Walter Huston and Lupe Velez in Kongo (1932)


(director: William Cowen; screenwriters: from the play by Chester De Vonde & Kilbourn Gordon/Leon Gordon; cinematographer: Harold Rosson; editor: Conrad A. Nervig; cast: Walter Huston (Flint), Virginia Bruce (Ann Whitehall), Lupe Velez (Tula), Conrad Nagel (Dr. Kingsland), C. Henry Gordon (Gregg), Mitchell Lewis (Hogan), Forrester Harvey (Cookie Harris), Curtis Nero (Fuzzy); Runtime: 86; MPAA Rating: NR; MGM; 1932)

“Never gets things quite right about all its melodramatics.”

Reviewed by Dennis Schwartz

A remake of the Tod Browning unsavory 1928 silent West of Zanibar that starred Lon Chaney, that comes with the same tawdry results but never gets things quite right about all its melodramatics. William Cowen (“Stung”/”Oliver Twist”/”Half Marriage”) directs from a play by Chester De Vonde & Kilbourn Gordon; it’s written by Leon Gordon. The film’s best asset is Walter Huston’s boiling over lunatic performance, that gives the film an ominous edge.

Flint (Walter Huston), a former magician, is the embittered wheelchair-bound white rogue living in the jungle of the Congo after he was crippled some 18 years earlier in a confrontation with his enemy Gregg (C. Henry Gordon), who stole his beloved wife. The unpleasant man is a megalomaniac who controls a jungle area of around eighty miles through bogus voodoo and cheap magical tricks he plays on the superstitious natives. Flint treats the whites with almost the same contempt he does the natives. His pack of worthless cronies assist him in fooling the tribesmen, they include his Portuguese mistress Tula (Lupe Velez), the white thugs Hogan (Mitchell Lewis) and Cookie (Forrester Harvey), and the loyal native Fuzzy (Curtis Nero).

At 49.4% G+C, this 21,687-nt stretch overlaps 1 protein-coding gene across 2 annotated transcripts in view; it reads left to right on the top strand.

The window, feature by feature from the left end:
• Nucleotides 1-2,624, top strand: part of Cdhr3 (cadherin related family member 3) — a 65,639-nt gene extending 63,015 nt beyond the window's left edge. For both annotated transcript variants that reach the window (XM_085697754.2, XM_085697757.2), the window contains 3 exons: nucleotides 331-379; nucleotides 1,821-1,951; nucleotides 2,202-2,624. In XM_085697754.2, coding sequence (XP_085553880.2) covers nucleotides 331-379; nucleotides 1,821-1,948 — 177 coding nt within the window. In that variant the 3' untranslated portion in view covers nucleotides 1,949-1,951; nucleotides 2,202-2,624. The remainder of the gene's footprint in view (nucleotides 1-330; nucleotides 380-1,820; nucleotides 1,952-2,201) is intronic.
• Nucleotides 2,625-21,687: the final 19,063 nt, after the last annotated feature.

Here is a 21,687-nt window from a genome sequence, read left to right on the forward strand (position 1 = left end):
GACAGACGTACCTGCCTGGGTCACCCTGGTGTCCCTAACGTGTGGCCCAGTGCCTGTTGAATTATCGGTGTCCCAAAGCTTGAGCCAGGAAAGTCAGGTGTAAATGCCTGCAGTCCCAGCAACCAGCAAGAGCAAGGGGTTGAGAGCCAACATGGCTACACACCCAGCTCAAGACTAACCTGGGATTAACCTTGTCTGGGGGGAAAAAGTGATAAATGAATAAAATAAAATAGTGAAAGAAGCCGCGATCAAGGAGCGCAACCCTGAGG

After anonymously paying for the convent school education in Cape Town of Ann Whitehall (Virginia Bruce), who he believes is the daughter Gregg had with his late wife, he has his henchmen bring her out to the jungle compound for a visit with her benefactor. He then insanely subjects Ann to being placed in a brothel in Zanzibar and so much psychological torment that she is nearly destroyed. The sensitive new young village doctor (Conrad Nagel), who is in love with Ann, gets addicted to drugs thanks to Flint. The psychopathic Flint also enjoys degrading Tula, who actually loves him (Go figure women!). His madman scheme comes full circle when he successfully lures Gregg to his jungle compound, thus setting in motion Flint’s final act of revenge, a native sacrifice, but instead things end in a surprise when he finds out that Ann is his daughter.

This loony film was made in the pre-Code Hollywood days and put on the screen such things as rape, torture, drug addiction, alcoholism, and sado-masochism. All of which would never have gotten past the Hays Code. It doesn’t make it a good picture, but it does make it a bizarre one that has a certain fascination for those who are not squeamish.